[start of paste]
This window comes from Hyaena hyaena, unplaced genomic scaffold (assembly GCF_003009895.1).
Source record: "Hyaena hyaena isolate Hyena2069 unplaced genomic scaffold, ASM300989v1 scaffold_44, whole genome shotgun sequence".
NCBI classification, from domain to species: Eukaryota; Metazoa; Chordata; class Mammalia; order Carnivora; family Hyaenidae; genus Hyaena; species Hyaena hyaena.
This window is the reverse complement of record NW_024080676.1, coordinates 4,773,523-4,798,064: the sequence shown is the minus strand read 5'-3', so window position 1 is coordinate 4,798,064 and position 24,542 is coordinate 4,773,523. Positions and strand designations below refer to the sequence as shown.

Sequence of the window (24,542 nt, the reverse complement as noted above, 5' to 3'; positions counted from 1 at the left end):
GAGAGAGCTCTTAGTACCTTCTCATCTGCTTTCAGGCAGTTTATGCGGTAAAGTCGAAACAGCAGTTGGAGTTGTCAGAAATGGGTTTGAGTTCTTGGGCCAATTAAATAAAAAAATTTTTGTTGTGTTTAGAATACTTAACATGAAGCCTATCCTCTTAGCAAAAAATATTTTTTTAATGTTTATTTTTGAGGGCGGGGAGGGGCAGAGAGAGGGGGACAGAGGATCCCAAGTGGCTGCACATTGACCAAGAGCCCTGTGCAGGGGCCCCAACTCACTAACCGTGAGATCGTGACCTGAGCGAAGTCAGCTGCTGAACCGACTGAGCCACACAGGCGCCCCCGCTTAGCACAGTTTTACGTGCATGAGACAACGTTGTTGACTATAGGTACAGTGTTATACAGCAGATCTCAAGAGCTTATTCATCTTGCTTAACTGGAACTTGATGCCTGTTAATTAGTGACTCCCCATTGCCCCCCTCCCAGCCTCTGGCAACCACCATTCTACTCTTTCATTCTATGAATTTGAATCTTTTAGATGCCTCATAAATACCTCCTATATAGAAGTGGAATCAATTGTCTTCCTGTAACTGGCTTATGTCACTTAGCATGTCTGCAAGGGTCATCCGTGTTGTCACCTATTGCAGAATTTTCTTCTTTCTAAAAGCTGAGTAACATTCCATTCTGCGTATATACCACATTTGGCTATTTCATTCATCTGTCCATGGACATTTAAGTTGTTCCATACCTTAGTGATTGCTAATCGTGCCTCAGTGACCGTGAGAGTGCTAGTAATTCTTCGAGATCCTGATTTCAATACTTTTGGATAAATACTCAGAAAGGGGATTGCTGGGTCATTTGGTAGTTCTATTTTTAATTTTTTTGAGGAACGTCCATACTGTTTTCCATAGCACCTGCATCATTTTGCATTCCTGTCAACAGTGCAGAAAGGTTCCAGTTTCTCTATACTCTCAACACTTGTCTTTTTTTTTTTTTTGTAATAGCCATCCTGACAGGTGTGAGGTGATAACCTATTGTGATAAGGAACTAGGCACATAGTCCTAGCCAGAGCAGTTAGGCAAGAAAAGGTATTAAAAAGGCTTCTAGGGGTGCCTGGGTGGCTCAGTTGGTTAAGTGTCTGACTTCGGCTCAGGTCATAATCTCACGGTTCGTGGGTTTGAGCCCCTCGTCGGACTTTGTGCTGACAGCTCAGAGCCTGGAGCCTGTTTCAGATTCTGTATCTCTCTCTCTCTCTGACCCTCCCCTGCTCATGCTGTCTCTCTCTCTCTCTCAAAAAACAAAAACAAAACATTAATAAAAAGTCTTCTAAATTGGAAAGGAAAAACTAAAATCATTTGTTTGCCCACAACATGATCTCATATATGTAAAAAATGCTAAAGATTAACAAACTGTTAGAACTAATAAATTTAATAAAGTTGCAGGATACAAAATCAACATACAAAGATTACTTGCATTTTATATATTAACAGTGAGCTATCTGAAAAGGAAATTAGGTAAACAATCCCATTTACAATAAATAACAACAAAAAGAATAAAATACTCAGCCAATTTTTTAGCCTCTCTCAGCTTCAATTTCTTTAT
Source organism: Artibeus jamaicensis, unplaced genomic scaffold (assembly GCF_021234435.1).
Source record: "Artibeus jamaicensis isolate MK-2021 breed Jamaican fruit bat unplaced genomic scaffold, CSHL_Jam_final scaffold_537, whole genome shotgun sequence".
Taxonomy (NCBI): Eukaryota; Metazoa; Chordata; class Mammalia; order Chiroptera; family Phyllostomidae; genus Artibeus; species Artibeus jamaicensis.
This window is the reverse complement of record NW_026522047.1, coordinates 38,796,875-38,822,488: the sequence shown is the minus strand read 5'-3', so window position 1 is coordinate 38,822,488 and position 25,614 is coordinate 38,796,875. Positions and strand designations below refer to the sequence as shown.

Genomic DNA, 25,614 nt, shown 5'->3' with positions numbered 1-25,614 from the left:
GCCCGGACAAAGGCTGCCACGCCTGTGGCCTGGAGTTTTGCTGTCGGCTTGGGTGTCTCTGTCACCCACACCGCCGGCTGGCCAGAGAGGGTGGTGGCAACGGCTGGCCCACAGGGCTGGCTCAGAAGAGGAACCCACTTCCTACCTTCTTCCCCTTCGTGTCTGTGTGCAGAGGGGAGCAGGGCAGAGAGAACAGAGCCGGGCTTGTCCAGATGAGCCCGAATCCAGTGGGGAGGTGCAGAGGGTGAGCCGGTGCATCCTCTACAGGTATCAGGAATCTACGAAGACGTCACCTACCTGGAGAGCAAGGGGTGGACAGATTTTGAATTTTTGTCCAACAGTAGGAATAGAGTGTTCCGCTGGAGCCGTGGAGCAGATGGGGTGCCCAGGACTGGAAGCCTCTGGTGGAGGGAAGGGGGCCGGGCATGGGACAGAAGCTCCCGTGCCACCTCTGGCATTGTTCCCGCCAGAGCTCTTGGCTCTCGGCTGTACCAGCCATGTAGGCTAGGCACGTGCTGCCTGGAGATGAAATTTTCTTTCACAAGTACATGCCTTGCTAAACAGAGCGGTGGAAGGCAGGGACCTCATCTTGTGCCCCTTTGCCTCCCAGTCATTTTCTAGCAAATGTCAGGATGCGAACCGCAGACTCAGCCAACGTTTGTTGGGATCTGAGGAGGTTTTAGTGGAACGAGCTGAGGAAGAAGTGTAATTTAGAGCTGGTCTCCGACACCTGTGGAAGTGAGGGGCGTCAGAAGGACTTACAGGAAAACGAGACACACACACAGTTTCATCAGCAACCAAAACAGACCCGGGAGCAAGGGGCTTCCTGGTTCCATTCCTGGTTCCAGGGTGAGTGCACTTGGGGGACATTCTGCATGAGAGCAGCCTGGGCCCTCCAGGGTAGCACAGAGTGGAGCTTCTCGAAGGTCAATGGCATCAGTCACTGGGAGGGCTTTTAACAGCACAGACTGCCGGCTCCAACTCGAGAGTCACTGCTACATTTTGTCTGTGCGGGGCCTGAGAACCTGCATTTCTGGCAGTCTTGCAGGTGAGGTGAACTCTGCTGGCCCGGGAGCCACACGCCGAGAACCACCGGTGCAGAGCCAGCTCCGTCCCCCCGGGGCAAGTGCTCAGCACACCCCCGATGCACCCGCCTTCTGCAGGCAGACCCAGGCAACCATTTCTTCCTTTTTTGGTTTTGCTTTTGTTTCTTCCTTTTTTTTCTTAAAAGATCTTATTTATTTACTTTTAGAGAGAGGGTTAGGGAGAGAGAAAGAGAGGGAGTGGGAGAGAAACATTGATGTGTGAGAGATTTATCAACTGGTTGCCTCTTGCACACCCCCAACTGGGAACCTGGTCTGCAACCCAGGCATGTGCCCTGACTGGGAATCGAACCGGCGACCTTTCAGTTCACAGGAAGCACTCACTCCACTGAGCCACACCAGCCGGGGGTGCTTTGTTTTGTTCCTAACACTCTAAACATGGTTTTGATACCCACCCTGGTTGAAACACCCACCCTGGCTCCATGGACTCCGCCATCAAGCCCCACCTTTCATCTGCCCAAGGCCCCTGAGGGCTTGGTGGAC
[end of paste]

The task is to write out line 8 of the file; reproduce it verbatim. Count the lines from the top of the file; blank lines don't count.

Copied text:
Source record: "Artibeus jamaicensis isolate MK-2021 breed Jamaican fruit bat unplaced genomic scaffold, CSHL_Jam_final scaffold_537, whole genome shotgun sequence".